The Fife company that is the world leader in retinal imaging devices has seen a sales dip due to the impact of Covid.
Dunfermline-based Optos manufactures machines capable of scanning the outermost edges of the retina.
Newly filed accounts for the year ending March 31 2020 show Optos Plc recorded sales of $117.7m against revenue of $124.4m in 2019.
The decline was put down to Covid-19 impacting sales in the final two months of the financial year.
Pre-tax profits were reported at $25.4m, down from $31.6m in 2019.
The wider group of Optos companies recorded sales of $206m, a fall of 3%.
Chief executive Rob Kennedy said: “This reduction was entirely due to the impact Covid-19 had in the final quarter.
“The business has though demonstrated strong resilience, maintaining product supply whilst supporting all of its customers and we are proud of how seamlessly the team transitioned to the new working environment. Overall, these figures show an extremely robust performance in the circumstances.”
The firm was founded by Douglas Anderson in 1992 after his young son went blind in one eye after a retinal detachment was detected too late.
Almost 30 years later, Optos remains the only firm that can take an ultrawide 200 degree image of the retina in a single capture.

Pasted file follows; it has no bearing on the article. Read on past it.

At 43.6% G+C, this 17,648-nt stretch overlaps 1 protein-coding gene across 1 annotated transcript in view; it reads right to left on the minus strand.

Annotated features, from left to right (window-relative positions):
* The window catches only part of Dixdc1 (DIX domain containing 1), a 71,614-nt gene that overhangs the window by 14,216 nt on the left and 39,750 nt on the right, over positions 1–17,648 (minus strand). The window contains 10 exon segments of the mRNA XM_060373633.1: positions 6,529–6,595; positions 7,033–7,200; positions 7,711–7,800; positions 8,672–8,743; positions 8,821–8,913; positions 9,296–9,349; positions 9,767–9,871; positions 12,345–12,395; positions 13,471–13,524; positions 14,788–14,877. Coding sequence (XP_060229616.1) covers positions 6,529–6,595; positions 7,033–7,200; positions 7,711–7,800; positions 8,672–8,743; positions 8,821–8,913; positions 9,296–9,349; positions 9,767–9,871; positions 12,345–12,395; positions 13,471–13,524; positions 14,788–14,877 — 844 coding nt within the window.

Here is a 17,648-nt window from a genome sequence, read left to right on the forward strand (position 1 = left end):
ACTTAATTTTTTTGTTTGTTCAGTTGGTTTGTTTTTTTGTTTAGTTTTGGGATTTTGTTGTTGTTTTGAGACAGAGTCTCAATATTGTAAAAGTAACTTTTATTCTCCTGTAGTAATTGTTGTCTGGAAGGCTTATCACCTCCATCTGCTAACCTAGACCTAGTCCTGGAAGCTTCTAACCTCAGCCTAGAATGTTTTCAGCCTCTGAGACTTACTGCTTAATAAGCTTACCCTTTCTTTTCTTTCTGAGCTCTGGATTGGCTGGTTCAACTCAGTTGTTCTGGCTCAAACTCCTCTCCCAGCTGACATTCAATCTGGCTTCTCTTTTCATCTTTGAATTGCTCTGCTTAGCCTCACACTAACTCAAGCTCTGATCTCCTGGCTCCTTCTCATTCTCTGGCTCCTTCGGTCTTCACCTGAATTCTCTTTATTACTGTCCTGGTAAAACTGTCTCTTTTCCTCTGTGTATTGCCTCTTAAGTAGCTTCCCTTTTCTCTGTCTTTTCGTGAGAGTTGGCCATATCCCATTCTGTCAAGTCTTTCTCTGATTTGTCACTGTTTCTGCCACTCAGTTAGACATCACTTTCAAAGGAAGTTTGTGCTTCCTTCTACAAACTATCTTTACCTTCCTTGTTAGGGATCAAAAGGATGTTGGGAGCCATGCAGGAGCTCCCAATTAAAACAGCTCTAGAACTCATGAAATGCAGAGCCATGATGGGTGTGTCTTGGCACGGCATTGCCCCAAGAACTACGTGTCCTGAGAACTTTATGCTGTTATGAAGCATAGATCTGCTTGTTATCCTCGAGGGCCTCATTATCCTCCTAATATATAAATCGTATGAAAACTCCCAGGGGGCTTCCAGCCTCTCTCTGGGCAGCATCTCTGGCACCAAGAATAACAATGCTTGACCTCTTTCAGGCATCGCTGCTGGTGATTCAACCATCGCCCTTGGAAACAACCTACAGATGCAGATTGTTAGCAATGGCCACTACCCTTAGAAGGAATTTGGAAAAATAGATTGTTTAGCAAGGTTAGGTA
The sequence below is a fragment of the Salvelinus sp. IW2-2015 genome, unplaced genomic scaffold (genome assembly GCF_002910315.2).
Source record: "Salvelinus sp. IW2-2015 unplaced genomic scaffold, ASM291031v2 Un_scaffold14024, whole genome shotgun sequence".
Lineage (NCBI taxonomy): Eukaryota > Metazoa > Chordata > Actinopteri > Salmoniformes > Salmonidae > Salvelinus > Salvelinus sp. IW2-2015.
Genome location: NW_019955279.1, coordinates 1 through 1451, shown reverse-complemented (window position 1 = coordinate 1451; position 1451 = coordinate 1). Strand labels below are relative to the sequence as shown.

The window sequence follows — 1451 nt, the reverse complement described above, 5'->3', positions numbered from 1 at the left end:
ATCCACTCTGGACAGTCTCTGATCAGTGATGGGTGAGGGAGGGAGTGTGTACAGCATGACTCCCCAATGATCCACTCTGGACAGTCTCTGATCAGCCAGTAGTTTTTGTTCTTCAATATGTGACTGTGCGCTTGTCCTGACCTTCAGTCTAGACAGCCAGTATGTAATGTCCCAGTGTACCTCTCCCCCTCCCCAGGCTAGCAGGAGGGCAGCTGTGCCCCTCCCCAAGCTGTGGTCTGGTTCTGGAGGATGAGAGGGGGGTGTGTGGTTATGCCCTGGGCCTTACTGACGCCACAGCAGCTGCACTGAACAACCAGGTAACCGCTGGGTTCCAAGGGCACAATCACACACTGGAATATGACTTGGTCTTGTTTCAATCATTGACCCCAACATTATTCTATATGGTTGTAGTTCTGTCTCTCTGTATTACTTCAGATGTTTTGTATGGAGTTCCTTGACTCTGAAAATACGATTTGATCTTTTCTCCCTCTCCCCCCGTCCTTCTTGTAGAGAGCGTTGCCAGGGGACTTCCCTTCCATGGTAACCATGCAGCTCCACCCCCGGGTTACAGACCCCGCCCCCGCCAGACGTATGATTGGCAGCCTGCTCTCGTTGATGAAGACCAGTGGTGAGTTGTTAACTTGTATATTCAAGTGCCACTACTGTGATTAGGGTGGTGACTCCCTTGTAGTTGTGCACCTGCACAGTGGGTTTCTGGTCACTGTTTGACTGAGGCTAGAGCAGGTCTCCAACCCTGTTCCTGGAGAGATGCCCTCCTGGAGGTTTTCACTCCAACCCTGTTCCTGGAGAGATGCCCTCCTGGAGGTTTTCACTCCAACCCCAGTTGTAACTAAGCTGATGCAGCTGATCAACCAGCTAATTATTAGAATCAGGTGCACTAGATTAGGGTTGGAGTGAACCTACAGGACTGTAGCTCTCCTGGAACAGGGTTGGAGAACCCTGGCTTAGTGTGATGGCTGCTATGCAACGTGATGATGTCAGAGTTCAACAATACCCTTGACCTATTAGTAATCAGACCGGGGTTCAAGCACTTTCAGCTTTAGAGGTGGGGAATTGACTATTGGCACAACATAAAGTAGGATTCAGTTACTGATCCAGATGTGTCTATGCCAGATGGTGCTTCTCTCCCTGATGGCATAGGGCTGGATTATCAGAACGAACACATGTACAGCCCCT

Optos manufactures between 2,500 and 3,000 devices a year in Dunfermline, where it has a workforce of almost 250.
This year saw the firm launch its next-generation Silverstone device which has been well-received by the marketplace.
Optos said it would continue its programme of research and development spend, with more than $13.4m invested last year.
“The company continues to invest in the enhancement of our existing products and in the development of new products and software tools,” the firm said.
“The risk that a third party may produce a more advanced product with improved functionality, or a similar device with a lower cost, is constant.
“The company is committed to continually investment in research and development, developing the quality and functionality of its products and in clinical studied to demonstrate the clinical efficacy and superiority of its devices.
The firm, which was acquired by Japanese camera company Nikon in 2015, also has offices in Boston and Australia.
It said it had built up its global supply chain from January when it realised the risks Covid posed. Its manufacturing operations in Dunfermline and Malborough in the USA introduced social distancing guidance and protection.
“The company’s operating results may be adversely affected by the economic outlook, such as pace of recovery post-Covid-19,” the firm added.
“To mitigate this, the company offers customers a range of ways to access its technology, including outright purchase, pay-per-patient rental and fixed rental.
“We are also well positioned to support health services improve imaging protocols and patient throughput in post Covid-19 healthcare settings.
“We continue to look to diversity geographically and market segments.”